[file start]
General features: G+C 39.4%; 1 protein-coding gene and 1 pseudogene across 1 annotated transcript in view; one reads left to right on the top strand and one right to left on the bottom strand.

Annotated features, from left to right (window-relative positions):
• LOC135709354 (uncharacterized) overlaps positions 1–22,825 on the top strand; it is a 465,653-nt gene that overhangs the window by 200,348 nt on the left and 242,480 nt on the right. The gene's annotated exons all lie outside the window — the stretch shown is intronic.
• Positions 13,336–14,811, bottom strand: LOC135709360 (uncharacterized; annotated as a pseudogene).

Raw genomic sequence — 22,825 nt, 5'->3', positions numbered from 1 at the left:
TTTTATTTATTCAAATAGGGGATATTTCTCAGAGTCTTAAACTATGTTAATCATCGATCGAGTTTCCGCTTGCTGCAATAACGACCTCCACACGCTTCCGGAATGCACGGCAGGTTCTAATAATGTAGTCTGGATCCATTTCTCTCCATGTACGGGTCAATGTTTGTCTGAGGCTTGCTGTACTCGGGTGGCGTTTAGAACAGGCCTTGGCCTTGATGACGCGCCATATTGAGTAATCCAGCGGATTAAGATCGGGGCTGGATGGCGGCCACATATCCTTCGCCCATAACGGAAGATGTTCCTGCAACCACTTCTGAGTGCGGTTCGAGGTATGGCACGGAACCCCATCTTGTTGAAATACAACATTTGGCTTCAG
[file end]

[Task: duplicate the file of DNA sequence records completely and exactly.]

General features: G+C 39.4%; 1 protein-coding gene and 1 pseudogene across 1 annotated transcript in view; one reads left to right on the top strand and one right to left on the bottom strand.

Annotated features, from left to right (window-relative positions):
• LOC135709354 (uncharacterized) overlaps positions 1–22,825 on the top strand; it is a 465,653-nt gene that overhangs the window by 200,348 nt on the left and 242,480 nt on the right. The gene's annotated exons all lie outside the window — the stretch shown is intronic.
• Positions 13,336–14,811, bottom strand: LOC135709360 (uncharacterized; annotated as a pseudogene).

Raw genomic sequence — 22,825 nt, 5'->3', positions numbered from 1 at the left:
TTTTATTTATTCAAATAGGGGATATTTCTCAGAGTCTTAAACTATGTTAATCATCGATCGAGTTTCCGCTTGCTGCAATAACGACCTCCACACGCTTCCGGAATGCACGGCAGGTTCTAATAATGTAGTCTGGATCCATTTCTCTCCATGTACGGGTCAATGTTTGTCTGAGGCTTGCTGTACTCGGGTGGCGTTTAGAACAGGCCTTGGCCTTGATGACGCGCCATATTGAGTAATCCAGCGGATTAAGATCGGGGCTGGATGGCGGCCACATATCCTTCGCCCATAACGGAAGATGTTCCTGCAACCACTTCTGAGTGCGGTTCGAGGTATGGCACGGAACCCCATCTTGTTGAAATACAACATTTGGCTTCAG